How often do you catch yourself looking for only those opinions that agree with your own? That, my friend, would be confirmation bias: only looking/listening to those who agree with you. While that seems to be a time honored tradition in politics, it is not good in business.

Think about the last team meeting you ran or attended where there was more than one potential path forward. Was there a robust discussion of pluses and minuses for each course, or did everyone carefully word their suggestions until the leader expressed an opinion and then suddenly everyone gathered around that option? Or worse, no one said much of anything knowing that in the past, their opinion was not highly valued in the decision-making.

This may happen more than you think in your organization. If you are in senior leadership, you probably got there because it was your idea in the first place and you worked hard to start a great organization. Or, time after time, you made better decisions than your peers and were rewarded for your insights. Or, for some, you were the best choice among a small group with the same last name. In your desire to move fast and beat the competition, you may have cut out needed input from your team.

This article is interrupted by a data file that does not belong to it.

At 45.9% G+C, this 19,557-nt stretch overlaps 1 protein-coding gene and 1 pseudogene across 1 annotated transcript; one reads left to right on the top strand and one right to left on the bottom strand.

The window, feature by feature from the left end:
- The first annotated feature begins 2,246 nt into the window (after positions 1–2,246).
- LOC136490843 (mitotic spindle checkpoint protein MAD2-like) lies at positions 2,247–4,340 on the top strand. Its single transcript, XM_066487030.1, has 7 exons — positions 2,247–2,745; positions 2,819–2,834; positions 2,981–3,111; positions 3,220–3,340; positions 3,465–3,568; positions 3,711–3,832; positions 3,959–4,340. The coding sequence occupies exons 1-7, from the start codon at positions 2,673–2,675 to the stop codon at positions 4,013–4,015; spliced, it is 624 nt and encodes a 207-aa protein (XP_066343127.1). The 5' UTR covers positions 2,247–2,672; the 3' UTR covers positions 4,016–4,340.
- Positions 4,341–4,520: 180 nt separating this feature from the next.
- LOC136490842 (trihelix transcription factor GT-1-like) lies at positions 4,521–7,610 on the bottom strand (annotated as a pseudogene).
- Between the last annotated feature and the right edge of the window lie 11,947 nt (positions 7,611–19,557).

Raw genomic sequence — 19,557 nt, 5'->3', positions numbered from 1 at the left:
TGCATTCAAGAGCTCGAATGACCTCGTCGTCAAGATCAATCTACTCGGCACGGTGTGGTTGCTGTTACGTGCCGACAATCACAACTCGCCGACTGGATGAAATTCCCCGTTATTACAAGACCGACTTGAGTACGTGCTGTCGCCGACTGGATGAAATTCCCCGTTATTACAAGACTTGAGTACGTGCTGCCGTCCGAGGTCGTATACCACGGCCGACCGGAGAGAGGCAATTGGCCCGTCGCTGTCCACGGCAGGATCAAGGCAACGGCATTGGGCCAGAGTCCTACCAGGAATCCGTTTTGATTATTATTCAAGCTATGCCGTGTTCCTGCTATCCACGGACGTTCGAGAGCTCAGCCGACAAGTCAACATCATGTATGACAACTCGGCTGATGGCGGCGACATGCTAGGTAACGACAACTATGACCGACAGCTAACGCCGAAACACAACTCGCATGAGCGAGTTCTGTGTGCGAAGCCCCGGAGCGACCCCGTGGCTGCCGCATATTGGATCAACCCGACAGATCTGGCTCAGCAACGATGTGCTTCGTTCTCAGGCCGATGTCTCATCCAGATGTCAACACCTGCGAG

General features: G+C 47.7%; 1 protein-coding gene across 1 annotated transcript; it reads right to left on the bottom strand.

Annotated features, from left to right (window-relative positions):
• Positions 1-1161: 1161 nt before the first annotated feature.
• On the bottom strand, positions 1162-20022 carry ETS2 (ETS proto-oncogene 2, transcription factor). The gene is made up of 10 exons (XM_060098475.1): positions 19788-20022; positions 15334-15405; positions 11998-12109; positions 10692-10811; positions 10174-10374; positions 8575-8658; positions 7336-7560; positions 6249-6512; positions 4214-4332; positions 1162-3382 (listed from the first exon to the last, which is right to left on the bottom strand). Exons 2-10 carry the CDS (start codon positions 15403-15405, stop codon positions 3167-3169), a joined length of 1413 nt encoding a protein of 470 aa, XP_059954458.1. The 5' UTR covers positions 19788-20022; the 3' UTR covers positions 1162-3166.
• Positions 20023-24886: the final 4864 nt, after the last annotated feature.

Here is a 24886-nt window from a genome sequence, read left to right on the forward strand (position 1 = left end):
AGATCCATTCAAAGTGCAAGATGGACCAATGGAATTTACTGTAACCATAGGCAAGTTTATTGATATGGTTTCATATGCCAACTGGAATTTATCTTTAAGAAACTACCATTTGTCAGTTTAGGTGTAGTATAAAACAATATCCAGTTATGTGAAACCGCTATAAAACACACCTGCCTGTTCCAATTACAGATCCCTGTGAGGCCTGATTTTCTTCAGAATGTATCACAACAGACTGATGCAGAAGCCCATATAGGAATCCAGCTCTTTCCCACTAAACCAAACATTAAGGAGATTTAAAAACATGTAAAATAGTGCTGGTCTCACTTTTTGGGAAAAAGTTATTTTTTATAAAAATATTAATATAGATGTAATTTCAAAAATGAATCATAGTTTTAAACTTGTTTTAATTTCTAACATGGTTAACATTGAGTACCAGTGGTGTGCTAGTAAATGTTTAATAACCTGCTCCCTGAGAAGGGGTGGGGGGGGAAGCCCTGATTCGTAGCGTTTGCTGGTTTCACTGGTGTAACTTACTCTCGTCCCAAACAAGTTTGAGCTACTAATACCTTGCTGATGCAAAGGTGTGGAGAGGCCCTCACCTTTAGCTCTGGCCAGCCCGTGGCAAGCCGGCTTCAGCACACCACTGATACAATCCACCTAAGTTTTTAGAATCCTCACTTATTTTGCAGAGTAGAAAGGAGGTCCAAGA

One way to change this, would be to have meetings clearly identified as brainstorming or strategy meetings. Others, identified as decision making/execution meetings. And, if you must do update meetings in person/on zoom, make them stand-ups that last no longer than 15 minutes. Jeff Bezos at Amazon required that everyone have read all the material and be ready to make a decision at the meeting.

For those of you who like to think out loud in front of a group (you extroverts), find yourself a partner or small group and make it clear that is the purpose of the meeting. Before I knew about extroverts/introverts, I used to take long walks with my Dad/boss while he thought out loud. I got lots of input and insight before he took it the leadership team.He got my buy-in. Pretty smart, eh? Another tactic would be to ask your team to play devil’s advocate once the decision is close to made, and list all the reasons the strategy might fail. This gives the team one more time to point out any downsides and will make for a better execution.

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